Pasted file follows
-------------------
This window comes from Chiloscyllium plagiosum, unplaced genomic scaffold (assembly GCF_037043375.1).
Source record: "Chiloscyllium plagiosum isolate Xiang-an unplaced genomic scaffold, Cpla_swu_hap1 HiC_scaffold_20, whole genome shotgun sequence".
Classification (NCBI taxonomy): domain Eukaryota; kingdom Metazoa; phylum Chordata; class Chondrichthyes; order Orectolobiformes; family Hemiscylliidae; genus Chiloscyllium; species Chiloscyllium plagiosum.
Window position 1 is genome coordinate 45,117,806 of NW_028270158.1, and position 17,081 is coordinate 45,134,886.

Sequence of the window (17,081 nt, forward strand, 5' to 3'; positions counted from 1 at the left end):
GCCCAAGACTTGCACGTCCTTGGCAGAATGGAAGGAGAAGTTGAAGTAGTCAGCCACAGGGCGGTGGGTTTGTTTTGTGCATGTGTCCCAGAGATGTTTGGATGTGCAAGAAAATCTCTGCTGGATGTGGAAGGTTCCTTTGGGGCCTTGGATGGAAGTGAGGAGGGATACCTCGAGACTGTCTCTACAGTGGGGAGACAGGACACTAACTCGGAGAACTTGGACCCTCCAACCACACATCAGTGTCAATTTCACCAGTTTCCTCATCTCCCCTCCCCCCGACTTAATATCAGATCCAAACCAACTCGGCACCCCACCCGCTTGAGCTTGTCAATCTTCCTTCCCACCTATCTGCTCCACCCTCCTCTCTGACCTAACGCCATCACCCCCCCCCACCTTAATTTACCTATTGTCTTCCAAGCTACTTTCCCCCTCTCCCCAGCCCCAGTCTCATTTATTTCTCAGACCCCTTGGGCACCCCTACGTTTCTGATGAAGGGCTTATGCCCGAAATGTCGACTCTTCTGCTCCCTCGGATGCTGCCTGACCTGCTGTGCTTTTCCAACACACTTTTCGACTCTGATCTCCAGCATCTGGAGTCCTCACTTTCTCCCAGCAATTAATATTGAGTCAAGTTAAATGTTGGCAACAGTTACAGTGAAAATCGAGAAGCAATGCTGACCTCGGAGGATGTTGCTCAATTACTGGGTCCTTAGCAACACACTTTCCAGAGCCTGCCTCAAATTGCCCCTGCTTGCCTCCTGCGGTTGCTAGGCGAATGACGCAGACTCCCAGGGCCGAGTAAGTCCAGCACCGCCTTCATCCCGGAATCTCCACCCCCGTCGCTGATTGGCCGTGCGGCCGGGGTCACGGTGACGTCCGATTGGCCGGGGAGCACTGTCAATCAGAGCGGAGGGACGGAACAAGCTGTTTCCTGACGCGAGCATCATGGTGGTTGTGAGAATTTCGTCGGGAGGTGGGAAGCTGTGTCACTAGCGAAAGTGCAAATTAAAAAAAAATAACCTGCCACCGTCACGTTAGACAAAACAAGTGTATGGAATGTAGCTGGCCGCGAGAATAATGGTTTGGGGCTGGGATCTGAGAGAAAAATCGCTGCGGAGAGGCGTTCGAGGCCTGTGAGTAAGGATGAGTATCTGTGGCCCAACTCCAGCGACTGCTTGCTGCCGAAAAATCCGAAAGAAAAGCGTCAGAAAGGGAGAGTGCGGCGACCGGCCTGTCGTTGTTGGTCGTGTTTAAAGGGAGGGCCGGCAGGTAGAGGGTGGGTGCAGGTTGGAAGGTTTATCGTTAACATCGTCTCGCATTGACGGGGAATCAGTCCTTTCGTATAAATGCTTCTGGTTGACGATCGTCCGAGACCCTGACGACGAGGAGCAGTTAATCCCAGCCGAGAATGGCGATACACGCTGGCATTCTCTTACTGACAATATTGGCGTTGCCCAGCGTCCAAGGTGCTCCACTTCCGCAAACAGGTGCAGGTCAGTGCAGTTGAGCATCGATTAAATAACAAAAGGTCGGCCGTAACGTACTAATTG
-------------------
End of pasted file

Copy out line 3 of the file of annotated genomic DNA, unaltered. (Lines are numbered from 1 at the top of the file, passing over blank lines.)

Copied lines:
Classification (NCBI taxonomy): domain Eukaryota; kingdom Metazoa; phylum Chordata; class Chondrichthyes; order Orectolobiformes; family Hemiscylliidae; genus Chiloscyllium; species Chiloscyllium plagiosum.